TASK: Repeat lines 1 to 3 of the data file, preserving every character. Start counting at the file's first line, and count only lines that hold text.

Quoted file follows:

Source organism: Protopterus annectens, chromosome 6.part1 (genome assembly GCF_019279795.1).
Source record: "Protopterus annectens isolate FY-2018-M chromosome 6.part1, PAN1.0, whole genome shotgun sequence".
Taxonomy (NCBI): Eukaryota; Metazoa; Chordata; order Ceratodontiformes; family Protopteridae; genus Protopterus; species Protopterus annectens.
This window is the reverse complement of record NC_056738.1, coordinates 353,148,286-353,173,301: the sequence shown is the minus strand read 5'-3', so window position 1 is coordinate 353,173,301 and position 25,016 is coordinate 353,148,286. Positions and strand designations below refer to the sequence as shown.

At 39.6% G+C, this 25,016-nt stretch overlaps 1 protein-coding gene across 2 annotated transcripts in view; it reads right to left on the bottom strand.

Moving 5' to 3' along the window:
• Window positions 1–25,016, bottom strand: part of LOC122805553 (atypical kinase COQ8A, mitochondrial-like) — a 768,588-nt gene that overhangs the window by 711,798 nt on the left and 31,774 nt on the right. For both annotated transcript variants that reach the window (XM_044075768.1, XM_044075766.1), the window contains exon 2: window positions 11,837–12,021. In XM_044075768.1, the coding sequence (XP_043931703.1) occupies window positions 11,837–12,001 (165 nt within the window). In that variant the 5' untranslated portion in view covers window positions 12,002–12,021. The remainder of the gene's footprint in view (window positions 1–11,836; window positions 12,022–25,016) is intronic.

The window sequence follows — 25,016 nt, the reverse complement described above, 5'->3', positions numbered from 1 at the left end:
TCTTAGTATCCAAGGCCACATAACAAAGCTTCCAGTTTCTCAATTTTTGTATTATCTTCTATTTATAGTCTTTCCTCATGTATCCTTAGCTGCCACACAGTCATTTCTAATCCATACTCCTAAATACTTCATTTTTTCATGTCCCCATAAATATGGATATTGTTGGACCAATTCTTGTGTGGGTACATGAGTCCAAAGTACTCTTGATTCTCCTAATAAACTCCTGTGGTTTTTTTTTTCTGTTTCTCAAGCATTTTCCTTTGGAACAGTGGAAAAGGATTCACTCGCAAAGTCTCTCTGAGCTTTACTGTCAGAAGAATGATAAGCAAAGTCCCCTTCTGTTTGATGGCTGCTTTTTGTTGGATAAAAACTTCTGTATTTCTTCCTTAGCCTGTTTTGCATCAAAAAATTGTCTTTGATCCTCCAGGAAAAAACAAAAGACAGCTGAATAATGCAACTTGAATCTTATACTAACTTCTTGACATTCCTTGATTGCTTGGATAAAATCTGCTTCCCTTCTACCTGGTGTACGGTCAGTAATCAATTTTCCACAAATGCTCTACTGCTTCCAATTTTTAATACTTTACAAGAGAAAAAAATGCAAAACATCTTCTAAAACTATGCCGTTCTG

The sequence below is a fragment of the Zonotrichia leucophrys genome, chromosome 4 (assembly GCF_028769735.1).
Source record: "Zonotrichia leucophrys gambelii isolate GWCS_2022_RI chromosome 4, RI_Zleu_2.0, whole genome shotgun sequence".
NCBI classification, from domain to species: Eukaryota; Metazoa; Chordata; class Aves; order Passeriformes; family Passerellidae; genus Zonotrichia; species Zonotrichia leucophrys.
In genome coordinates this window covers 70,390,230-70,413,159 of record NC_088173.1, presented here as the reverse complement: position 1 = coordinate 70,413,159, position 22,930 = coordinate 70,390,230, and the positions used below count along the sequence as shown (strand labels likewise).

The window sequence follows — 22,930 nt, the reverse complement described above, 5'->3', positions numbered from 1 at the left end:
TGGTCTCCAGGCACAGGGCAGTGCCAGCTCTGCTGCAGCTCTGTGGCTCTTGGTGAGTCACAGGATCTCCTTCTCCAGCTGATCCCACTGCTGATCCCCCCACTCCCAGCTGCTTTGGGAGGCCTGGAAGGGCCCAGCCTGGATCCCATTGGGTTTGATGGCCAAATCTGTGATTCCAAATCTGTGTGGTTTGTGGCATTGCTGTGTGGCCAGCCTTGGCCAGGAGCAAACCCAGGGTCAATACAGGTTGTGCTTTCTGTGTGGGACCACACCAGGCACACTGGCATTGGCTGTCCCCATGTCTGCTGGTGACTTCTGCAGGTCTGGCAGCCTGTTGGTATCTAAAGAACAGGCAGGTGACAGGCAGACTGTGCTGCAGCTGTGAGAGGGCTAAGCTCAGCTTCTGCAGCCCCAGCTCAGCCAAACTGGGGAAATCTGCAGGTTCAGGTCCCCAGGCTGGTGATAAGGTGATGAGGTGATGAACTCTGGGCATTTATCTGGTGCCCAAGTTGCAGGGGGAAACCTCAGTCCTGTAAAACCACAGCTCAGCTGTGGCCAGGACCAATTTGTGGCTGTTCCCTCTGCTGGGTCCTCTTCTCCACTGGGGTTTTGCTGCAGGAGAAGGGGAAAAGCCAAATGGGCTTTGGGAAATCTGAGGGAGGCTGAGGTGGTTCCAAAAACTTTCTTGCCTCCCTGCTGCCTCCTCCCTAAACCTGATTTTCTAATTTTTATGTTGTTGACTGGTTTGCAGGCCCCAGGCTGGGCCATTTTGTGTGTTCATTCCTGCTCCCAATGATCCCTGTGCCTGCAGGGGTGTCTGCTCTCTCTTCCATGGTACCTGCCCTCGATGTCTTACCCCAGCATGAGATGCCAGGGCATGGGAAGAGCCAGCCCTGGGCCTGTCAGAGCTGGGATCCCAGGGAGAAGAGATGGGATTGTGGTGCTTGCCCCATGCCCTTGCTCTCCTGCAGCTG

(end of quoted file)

Source organism: Protopterus annectens, chromosome 6.part1 (genome assembly GCF_019279795.1).
Source record: "Protopterus annectens isolate FY-2018-M chromosome 6.part1, PAN1.0, whole genome shotgun sequence".
Taxonomy (NCBI): Eukaryota; Metazoa; Chordata; order Ceratodontiformes; family Protopteridae; genus Protopterus; species Protopterus annectens.